Story by Capt. Jessica Donnelly
COLUMBIA, SOUTH CAROLINA – More than 150 Soldiers, Airmen, and civilians gathered at the Bluff Road armory for a Town Hall meeting Mar. 1, 2017, to address concerns and discuss the way ahead for the South Carolina Military Department
U.S. Army Maj. Gen. Robert E. Livingston, Jr., The Adjutant General for South Carolina, briefed on the current status of the organization as a ready, relevant, responsible, and resilient force, as well as what employees can expect in the future. There was also an opportunity for military department members to ask Livingston questions on specific areas of concern.
“What a year we’ve had,” said Livingston. “For the South Carolina National Guard, it’s been a very successful year with a lot of people doing a lot of great things and I really appreciate all you’ve done to make it successful.”
Topics addressed included recruiting and retention, current operating tempo and upcoming deployments, the physical and mental status of the force and how it affects the mission, and technology and cyber challenges. Questions asked encompassed the future status of fulltime technician employees, the current network issues and transition to Windows 10, the working relationship between military members and state civilian employees, how fulltime staff promotions affect Guard-status member promotions, how the new cyber battalion will be manned and trained, and what is being done about the condition of armories. He also provided highlights from his recent attendance with all 54 state and territory adjutants general at the National Guard’s senior leaders conference hosted by U.S. Air Force Gen. Joseph L. Lengyel, Chief, National Guard Bureau.
Livingston explained the South Carolina National Guard is ranked as one of the top throughout the states and territories for unit and personnel readiness and South Carolina has been identified as a state that can continue to grow and do more.
“We continue to increase our relevance to the country,” said Livingston. “South Carolina has always been relevant. Last time I checked, we were the sixth most deployed National Guard in the United States, which tells you how relevant we are to the nation’s mission.”
He added, even during the Military Department’s response to Hurricane Matthew, the South Carolina National Guard continued to deploy units overseas. Additionally, the South Carolina National Guard’s State Partnership Program with Colombia is strong, working with a country that is finishing a nearly 55 year war and transitioning into a community-based reserve force.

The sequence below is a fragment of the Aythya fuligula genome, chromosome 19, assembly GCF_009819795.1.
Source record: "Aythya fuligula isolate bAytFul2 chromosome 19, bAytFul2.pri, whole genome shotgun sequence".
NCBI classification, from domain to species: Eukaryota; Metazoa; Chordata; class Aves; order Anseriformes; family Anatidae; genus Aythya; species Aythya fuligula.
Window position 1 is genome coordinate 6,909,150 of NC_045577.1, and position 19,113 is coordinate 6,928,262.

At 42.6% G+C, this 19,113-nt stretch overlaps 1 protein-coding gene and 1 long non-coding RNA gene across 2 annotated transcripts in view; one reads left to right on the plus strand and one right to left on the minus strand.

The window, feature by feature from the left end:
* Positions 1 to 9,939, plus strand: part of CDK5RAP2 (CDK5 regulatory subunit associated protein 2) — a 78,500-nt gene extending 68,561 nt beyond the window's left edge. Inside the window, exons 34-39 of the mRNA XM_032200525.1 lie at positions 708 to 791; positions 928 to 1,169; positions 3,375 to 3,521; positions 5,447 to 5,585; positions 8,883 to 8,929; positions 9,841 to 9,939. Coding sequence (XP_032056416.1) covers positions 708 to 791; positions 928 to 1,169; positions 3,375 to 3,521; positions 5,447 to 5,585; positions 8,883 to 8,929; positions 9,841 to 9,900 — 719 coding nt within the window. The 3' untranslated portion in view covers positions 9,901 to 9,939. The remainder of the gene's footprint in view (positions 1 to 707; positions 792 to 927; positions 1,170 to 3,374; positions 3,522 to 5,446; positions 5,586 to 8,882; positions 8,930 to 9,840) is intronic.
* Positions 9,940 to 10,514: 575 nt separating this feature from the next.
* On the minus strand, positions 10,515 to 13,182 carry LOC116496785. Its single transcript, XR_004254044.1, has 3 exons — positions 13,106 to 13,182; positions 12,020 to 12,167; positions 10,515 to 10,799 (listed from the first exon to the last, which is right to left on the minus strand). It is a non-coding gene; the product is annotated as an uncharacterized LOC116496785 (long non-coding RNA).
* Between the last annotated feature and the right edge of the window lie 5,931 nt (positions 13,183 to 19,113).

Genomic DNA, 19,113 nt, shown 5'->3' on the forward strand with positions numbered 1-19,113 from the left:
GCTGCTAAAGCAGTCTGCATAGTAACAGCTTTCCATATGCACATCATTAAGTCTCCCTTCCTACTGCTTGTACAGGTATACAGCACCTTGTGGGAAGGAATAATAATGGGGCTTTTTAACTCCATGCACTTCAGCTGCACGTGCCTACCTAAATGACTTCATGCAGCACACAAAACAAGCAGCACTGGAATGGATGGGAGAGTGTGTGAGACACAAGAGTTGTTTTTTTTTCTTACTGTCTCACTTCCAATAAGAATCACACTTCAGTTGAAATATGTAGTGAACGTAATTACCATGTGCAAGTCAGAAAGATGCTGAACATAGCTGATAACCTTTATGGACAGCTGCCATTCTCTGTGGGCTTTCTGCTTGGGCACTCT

Due to this high level of operations, he emphasized, it is increasingly important to ensure the health and wellness of the current force and taking care of the service members and their families remains a priority.
“I’m proud that we take care of our people,” said Livingston. “We’re responsible for our people. I’m proud of what you all do with the Soldier support piece and what we do with the family support piece. That’s all part of being responsible.”
Key members of the South Carolina Military Department also addressed the crowd on questions that pertained to their areas of expertise.
U.S. Army Col. Johnny Ramsey, South Carolina Network Enterprise Center director, answered questions pertaining to the network issues stating how recent updates and security measures have affected access, but they are aware of the issue and working toward resolving the problems. Mr. Kenneth Braddock, state operations chief of staff, addressed the relationship between military and state employees and how both serve their role to accomplish the mission. U.S. Army Col. Matthew Fryman, human resources director, provided information on the promotion of fulltime staff and how a Guard-status promotion does not typically affect a technician position.
Looking ahead, Livingston explained, there is a potential for an increase in personnel within the National Guard, increased partnerships with the active duty, and an expectation for change. He added, in spite of the level of operational tempo, mission response, and any issues or concerns, the attrition rate has decreased within the South Carolina National Guard.
“People want to serve,” said Livingston. “We exist to serve the people of South Carolina…We keep moving forward…We can measure our National Guard as one of the best in the nation because of what you do each day.”